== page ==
Wednesday, 31 December 2014

Statute bill to scrap collegium system gets Presidential nod...................

The Constitutional Amendment Bill, paving the way for the scrapping of the much-criticised 20-year-old collegium system by which judges appoint judges to the higher judiciary, received the Presidential nod today. 

The Constitution (121st amendment) Bill, passed by Parliament in August this year has received President's assent, official sources said. 

Before the task of selecting and transferring Supreme Court and High Court judges finally shifts from the collegium, to a committee headed by the Chief Justice of India, government has to get the President's assent to the National Judicial Appointments Commission (NJAC) Bill, an enabling legislation. 

The government has has to notify the date from which the the law will come into force. 

The NJAC Bill, which was also passed in August by the Parliament along with the 121st Constitutional Amendment Bill, provides for the procedure to be followed by the NJAC for recommending persons for appointment of Judges of the Supreme Court, and Chief Justice and other Judges of the 24 High Courts. 

The Constitutional Amendment Bill grants constitutional status to the composition of the proposed Commission. It was done following demands by jurists and judges who felt that without a constitutional status, the composition could be altered by a future government by an ordinary legislation.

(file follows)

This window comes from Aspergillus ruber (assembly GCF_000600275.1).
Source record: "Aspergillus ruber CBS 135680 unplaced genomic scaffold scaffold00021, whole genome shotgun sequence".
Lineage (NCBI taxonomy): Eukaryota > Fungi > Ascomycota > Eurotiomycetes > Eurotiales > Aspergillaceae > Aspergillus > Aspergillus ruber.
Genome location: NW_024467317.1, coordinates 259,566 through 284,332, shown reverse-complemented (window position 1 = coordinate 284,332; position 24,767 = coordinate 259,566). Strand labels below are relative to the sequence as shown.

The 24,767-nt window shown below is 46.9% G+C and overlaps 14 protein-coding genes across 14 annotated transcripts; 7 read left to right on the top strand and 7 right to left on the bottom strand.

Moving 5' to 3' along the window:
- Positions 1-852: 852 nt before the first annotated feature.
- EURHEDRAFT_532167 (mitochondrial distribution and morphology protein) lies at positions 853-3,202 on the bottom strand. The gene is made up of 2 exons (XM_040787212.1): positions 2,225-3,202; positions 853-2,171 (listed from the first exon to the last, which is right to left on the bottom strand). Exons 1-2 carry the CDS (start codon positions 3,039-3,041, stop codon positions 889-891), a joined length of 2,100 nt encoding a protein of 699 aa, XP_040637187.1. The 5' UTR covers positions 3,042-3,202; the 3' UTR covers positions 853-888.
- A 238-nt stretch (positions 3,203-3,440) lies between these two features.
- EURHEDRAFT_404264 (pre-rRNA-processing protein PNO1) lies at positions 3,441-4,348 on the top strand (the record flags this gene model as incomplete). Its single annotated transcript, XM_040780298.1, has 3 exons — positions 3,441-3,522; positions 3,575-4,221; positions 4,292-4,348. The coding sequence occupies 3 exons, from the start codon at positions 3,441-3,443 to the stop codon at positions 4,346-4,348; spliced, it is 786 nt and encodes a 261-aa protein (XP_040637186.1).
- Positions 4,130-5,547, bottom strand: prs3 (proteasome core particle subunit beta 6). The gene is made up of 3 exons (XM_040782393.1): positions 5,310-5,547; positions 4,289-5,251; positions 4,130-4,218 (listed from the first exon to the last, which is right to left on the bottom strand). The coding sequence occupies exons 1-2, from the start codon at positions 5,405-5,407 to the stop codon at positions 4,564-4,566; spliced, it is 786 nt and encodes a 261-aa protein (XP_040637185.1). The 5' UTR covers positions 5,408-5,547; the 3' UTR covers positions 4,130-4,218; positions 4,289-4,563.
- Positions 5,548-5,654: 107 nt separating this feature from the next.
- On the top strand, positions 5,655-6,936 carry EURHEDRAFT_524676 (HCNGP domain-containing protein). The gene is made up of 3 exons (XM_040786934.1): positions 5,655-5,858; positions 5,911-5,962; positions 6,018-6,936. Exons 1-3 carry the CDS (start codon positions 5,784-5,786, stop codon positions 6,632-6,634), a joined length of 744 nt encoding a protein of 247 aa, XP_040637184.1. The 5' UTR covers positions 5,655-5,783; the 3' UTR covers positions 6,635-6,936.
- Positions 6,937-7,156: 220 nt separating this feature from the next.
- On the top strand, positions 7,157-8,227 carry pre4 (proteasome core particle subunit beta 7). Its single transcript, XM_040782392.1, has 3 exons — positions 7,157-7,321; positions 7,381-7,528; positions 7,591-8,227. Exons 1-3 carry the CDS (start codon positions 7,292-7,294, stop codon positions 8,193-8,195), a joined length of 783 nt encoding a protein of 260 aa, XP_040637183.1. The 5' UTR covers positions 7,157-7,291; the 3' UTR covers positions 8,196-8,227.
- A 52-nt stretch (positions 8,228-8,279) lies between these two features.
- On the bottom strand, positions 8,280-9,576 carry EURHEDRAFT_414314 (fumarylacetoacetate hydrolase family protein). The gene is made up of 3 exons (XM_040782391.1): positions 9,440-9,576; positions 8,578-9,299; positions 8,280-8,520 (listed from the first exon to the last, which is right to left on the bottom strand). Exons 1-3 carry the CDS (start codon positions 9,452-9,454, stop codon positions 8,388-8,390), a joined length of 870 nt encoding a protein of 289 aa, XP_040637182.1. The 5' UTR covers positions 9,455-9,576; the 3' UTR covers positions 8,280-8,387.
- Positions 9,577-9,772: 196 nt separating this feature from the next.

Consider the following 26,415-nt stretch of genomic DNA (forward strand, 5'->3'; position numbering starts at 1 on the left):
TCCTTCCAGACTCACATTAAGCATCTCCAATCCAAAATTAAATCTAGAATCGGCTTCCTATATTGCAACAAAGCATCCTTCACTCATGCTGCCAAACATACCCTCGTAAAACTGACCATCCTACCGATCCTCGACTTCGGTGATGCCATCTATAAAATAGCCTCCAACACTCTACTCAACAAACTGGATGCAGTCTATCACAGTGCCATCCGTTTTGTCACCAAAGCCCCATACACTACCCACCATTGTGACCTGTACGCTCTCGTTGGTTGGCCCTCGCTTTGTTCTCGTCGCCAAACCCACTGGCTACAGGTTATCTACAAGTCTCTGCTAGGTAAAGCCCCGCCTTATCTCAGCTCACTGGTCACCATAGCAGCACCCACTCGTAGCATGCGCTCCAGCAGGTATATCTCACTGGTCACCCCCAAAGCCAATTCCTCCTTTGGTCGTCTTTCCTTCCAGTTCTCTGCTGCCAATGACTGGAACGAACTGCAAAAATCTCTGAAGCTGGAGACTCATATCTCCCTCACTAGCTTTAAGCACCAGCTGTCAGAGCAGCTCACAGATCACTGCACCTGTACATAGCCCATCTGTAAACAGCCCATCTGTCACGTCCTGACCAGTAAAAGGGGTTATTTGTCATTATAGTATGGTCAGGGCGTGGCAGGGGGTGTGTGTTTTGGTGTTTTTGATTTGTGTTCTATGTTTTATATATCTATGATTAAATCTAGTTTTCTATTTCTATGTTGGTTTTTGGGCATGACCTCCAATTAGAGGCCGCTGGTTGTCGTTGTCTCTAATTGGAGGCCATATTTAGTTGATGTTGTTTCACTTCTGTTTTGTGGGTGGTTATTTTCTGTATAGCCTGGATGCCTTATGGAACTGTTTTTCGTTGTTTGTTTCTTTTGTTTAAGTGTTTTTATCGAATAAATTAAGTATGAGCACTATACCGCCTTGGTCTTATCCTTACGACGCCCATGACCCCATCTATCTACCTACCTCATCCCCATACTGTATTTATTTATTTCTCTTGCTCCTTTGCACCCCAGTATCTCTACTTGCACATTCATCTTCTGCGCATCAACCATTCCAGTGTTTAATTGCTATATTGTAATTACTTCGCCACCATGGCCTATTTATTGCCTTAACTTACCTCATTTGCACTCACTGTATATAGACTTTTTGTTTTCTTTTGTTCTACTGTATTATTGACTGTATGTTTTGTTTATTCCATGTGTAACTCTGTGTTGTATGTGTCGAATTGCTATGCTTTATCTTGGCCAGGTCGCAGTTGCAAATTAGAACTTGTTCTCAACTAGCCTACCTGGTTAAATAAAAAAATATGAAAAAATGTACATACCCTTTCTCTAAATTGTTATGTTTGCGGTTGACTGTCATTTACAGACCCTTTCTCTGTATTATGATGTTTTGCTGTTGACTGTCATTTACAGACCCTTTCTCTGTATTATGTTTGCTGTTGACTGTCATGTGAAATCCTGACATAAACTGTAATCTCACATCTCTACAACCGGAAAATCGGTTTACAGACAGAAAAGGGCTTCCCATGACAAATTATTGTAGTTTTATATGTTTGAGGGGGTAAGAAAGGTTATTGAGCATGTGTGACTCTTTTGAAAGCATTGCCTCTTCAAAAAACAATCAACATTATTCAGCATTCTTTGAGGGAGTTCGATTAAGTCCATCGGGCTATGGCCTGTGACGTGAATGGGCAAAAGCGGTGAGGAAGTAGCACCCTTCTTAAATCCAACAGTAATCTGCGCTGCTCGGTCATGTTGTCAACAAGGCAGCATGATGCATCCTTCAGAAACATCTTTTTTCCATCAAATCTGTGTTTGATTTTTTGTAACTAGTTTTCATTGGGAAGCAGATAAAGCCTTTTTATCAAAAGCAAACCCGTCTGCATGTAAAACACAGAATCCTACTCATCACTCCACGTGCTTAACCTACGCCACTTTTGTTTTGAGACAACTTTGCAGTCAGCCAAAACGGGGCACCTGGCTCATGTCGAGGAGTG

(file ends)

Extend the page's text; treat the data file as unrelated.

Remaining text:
The government is likely to send the NJAC Bill to the President for his assent in the coming days. Law Minister D V Sadananda Gowda said that he will meet Prime Minister Narendra Modi on Friday to discuss the next course of action. 

"I will meet the Prime Minister day after tomorrow to discuss the issue. We will decide after that. But, we will do it soon," he told PTI in reply to a question on when the Law Ministry will send the NJAC Bill to President. 

The Law Ministry had sent the Constitutional Amendment Bill to President for his assent receiving ratification by 17 out of 29 state legislatures. A Constitutional Amendment Bill requires ratification by at least 50 per cent of the states.